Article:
As much as I do not trust Suleman, I would not accuse him without having substantive facts. On the other hand, I would not support him simply because he is a ‘clergy’; he is only human and is fallible. We have all sinned and fallen short of the glory of God...so if your ‘man of God’ makes you think he is an epitome of perfection, or if you find yourself beginning to worship the holiness and perfection of your ‘man of God’, abeg find another church.
So, where am I going with all these? With the ubiquity of social media, we -both the learned and not-so-learned, the experts and the lay - have become both suppliers and consumers of what I call “weinformation”. There is a rapid increase in citizen-journalism, and journalism as we knew it has changed: a lot of what we read and consume are posted by individuals who are not bound by professional ethics. Consequently, we are seeing more gossips and rumours that actual news, and plagiarism (copy, paste and share) of same rubbish has become the order of the day. On Facebook, we see multiple mushroom news platforms being run by untrained individuals, for instance Report9aija.com, IgbereTV, etc. We have also seen fake pages created with the names of established news companies, for instance, the www.metro-uk.com which claimed that Buhari was dead is a fake version of www.metro.co.uk.
In essence, People can easily type and post pieces of weinformation for fun (satire, jokes, pranks), to generate traffic to their sites, for sinister reasons (discredit or tarnish other people’s image, to stir civil unrest, etc), or to educate and inform. Most of this weinformation are without explicit caveats and would not state the writer’s intent, therefore, the readers are left to make of them what they will. It is left for the readers/consumers to sieve through the weinformation and decide what constitutes misinformation or information. Unfortunately, most often, people have treated every weinformation as information; for example, the satirical weinformation on bathing with salt to prevent Ebola was taken very seriously with people never querying the source or veracity. I have also seen learned people sharing news from questionable sources on the internet. And because we are so digitally connected and inter-connected, weinformation can spread like wildfire; such spread presents an illusion of authenticity to the ignorant and gullible, and it is quite unfortunate.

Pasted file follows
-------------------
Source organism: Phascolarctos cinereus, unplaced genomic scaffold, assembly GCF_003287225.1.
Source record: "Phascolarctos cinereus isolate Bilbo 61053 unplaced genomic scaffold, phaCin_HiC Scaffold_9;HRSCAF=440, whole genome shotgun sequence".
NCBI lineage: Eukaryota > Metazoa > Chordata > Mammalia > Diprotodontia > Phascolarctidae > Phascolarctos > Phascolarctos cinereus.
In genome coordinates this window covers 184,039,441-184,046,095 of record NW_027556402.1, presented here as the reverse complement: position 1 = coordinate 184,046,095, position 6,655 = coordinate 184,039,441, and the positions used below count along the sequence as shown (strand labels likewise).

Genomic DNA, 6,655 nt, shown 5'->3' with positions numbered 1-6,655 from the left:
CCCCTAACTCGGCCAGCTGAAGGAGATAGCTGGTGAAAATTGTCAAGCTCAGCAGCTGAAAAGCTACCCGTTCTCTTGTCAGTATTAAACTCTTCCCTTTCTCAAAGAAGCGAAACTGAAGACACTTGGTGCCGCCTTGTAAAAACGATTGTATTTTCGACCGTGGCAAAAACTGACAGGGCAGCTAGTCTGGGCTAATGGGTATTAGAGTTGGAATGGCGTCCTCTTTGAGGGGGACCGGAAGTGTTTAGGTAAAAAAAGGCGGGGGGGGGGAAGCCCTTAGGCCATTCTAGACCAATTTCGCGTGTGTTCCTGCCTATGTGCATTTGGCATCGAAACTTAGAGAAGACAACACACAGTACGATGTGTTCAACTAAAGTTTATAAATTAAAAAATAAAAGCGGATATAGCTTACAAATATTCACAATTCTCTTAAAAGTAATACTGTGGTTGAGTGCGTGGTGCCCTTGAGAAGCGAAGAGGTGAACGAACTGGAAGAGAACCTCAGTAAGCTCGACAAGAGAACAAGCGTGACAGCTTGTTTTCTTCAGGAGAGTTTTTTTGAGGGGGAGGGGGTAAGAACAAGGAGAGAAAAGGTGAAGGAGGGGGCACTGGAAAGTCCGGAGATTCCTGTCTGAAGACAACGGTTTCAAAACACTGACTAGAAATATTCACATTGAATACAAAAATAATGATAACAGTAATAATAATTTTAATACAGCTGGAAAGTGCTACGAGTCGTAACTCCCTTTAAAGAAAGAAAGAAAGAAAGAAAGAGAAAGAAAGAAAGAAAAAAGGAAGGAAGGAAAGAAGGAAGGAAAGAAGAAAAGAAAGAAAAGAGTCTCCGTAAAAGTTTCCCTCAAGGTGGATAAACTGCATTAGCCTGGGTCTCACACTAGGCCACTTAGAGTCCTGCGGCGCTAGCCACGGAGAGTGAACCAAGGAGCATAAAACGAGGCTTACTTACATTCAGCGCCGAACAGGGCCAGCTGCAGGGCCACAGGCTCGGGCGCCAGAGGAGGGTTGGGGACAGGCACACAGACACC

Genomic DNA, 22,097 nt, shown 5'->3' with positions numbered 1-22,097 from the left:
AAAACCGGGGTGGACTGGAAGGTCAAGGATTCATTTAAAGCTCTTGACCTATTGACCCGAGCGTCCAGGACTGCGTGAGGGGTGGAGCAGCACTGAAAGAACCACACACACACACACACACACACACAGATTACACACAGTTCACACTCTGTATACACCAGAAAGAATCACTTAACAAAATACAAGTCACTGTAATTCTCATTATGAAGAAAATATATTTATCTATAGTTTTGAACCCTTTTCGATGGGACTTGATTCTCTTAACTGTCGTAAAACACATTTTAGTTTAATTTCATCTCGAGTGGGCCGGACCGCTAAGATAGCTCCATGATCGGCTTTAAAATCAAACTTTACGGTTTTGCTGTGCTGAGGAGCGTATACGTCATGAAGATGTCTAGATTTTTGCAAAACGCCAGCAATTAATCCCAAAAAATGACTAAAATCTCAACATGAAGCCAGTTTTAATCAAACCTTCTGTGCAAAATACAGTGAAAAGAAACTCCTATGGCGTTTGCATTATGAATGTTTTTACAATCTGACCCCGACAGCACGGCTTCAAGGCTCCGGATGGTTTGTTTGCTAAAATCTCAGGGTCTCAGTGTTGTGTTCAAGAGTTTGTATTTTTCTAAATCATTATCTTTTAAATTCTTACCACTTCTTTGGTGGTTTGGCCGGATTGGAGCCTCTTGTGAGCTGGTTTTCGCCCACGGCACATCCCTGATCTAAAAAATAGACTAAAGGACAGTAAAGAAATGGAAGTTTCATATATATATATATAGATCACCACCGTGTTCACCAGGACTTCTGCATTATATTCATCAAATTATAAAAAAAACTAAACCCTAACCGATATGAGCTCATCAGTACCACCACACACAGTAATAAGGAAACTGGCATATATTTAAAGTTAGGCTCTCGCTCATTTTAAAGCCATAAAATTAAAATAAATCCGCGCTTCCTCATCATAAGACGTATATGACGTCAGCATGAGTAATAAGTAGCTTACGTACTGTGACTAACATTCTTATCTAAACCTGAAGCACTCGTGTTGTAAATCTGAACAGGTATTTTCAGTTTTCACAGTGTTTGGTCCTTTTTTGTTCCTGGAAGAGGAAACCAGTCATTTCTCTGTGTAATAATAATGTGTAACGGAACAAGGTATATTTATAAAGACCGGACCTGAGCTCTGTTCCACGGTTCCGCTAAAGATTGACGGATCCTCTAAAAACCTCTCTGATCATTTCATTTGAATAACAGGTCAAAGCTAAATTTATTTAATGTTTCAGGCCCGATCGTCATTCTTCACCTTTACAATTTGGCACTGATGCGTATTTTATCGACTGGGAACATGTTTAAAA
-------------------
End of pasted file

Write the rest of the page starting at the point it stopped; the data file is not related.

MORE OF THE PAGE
As a kid, a picture was said to be worth a thousand words. However, in this present era of close-to-perfect digital manipulations (photoshopping and videoshopping), it is rather foolish for one not to question the authenticity of images s/he sees on the internet. Apart from the fact that pictures and videos can be doctored to represent a lie, true pictures and videos of past events can be re-presented as proof of totally different events. For instance, videos and pictures of extreme violence from years ago and from remote parts of the world have been presented as proof of xenophobic attacks in South Africa, thereby distorting the narrative. My friends would usually accuse me of being very sceptical about everything, but I tell you...scepticism is a virtue in this time and age; question everything, give it a second look and thought. I, therefore, urge you, to use the Kemen/TBoss and Suleman/Stephanie issues as an eye opener to how we have often and wrongly held strong opinions about events that we have very little information about. Tomorrow, it may be you that your neighbours would accuse of having sex with an unknown lady just because they HEARD you moaning...and no one believes you have just survived a terrible stomach ache. Things really are not as they seem...it’s all weinformation, look twice.